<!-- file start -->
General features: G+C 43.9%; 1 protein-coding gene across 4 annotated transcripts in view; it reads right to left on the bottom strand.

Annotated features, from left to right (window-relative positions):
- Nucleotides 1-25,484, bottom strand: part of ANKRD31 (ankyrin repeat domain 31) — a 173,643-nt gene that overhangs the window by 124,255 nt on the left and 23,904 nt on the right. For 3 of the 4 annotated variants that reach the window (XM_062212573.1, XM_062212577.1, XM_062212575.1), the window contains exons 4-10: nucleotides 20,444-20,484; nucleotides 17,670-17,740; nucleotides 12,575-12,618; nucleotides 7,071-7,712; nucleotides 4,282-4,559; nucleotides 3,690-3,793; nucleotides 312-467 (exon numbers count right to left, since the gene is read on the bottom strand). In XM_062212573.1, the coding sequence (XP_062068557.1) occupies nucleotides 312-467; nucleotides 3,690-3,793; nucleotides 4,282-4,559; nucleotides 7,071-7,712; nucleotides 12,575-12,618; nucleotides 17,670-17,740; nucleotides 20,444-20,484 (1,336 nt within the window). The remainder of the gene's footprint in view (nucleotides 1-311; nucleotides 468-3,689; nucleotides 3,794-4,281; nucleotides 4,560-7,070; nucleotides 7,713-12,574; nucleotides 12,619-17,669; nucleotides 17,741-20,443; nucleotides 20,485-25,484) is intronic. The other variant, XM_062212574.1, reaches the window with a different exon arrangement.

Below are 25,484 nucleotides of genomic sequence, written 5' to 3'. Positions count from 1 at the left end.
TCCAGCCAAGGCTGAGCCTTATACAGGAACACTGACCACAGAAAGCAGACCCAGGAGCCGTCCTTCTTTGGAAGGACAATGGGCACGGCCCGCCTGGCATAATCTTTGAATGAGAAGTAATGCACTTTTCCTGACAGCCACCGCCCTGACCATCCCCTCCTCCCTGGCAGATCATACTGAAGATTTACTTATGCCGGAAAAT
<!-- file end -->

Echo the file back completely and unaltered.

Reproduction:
General features: G+C 43.9%; 1 protein-coding gene across 4 annotated transcripts in view; it reads right to left on the bottom strand.

Annotated features, from left to right (window-relative positions):
- Nucleotides 1-25,484, bottom strand: part of ANKRD31 (ankyrin repeat domain 31) — a 173,643-nt gene that overhangs the window by 124,255 nt on the left and 23,904 nt on the right. For 3 of the 4 annotated variants that reach the window (XM_062212573.1, XM_062212577.1, XM_062212575.1), the window contains exons 4-10: nucleotides 20,444-20,484; nucleotides 17,670-17,740; nucleotides 12,575-12,618; nucleotides 7,071-7,712; nucleotides 4,282-4,559; nucleotides 3,690-3,793; nucleotides 312-467 (exon numbers count right to left, since the gene is read on the bottom strand). In XM_062212573.1, the coding sequence (XP_062068557.1) occupies nucleotides 312-467; nucleotides 3,690-3,793; nucleotides 4,282-4,559; nucleotides 7,071-7,712; nucleotides 12,575-12,618; nucleotides 17,670-17,740; nucleotides 20,444-20,484 (1,336 nt within the window). The remainder of the gene's footprint in view (nucleotides 1-311; nucleotides 468-3,689; nucleotides 3,794-4,281; nucleotides 4,560-7,070; nucleotides 7,713-12,574; nucleotides 12,619-17,669; nucleotides 17,741-20,443; nucleotides 20,485-25,484) is intronic. The other variant, XM_062212574.1, reaches the window with a different exon arrangement.

Below are 25,484 nucleotides of genomic sequence, written 5' to 3'. Positions count from 1 at the left end.
TCCAGCCAAGGCTGAGCCTTATACAGGAACACTGACCACAGAAAGCAGACCCAGGAGCCGTCCTTCTTTGGAAGGACAATGGGCACGGCCCGCCTGGCATAATCTTTGAATGAGAAGTAATGCACTTTTCCTGACAGCCACCGCCCTGACCATCCCCTCCTCCCTGGCAGATCATACTGAAGATTTACTTATGCCGGAAAAT